Effectiveness of daily fluid balance charting versus body weight measurement as a guide for fluid administration therapy after cardiac surgery
Background: Several studies have established a link between fluid overload and an increased risk of death. After cardiac surgery, patients' fluid status should be assessed at close intervals. A daily fluid balance (FB) has several limitations. This study aims to determine the agreement and correlation between fluid status changes calculated by the daily fluid balance through the conventional charting approach and body weight (BW) change using beds equipped with weighing scales.
Methods: This is a prospective observational study that included 50 patients who underwent cardiac surgeries. It evaluates the precision and usefulness of determining body fluid status and requirements using daily fluid balance and body weight measurements.
Results: The mean age of the study group was 52.9 ±10.44 years. The mean weight, height, and BMI were 87.1 ± 16.68 Kg, 170.4 ± 4.59 cm, and 30.12 ± 6.21 kg/m2. The mean duration of mechanical ventilation was 9.5 ±3.73 h. Mean ICU and hospitalization times were 2.4 ± 0.67 and 6.3 ± 1.36 days, respectively. The mean cumulative fluid balance was 0.52 ± 3.21 L, and the overall change in body weight (discharge weight − admission weight) was 0.55 ± 2.89 kg. There was a highly significant positive correlation between overall bodyweight and cumulative fluid balance (r- coefficeient= 0.947, p-value <0.001).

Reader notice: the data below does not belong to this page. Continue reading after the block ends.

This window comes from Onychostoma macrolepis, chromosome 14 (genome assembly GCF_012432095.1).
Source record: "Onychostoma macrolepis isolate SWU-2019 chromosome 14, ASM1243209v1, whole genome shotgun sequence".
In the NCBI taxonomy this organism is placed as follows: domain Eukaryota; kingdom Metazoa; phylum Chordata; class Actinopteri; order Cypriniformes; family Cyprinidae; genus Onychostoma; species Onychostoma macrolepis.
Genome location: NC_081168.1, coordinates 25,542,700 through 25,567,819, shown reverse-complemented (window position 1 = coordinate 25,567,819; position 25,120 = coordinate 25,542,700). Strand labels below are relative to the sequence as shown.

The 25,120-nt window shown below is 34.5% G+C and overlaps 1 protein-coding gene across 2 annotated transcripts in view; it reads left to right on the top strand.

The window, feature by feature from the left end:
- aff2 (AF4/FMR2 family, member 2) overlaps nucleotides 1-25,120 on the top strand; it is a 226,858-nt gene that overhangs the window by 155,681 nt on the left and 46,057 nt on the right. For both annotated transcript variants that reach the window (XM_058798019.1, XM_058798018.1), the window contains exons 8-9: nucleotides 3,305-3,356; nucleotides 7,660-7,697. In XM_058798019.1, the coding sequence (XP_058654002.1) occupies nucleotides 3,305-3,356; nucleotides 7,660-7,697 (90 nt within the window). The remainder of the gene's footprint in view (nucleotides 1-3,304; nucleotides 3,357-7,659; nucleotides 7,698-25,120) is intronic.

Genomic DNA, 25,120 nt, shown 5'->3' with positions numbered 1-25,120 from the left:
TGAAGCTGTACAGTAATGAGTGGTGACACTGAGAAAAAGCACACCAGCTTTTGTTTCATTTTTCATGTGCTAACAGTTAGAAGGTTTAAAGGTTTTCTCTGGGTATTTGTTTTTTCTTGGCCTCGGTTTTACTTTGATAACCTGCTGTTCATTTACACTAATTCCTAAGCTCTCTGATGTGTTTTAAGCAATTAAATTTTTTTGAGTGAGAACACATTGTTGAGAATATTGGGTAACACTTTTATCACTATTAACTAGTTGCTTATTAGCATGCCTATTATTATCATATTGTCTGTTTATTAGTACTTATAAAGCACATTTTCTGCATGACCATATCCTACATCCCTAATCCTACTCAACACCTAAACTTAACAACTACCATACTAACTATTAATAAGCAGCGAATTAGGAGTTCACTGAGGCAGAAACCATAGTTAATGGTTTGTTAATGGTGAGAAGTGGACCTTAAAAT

Conclusion: Bodyweight measured by weight-enabled beds could seem sufficiently robust or accurate to replace daily FB in ICU post open heart. Such measurement might be used to monitor overall changes in BW in patients with a prolonged ICU stay.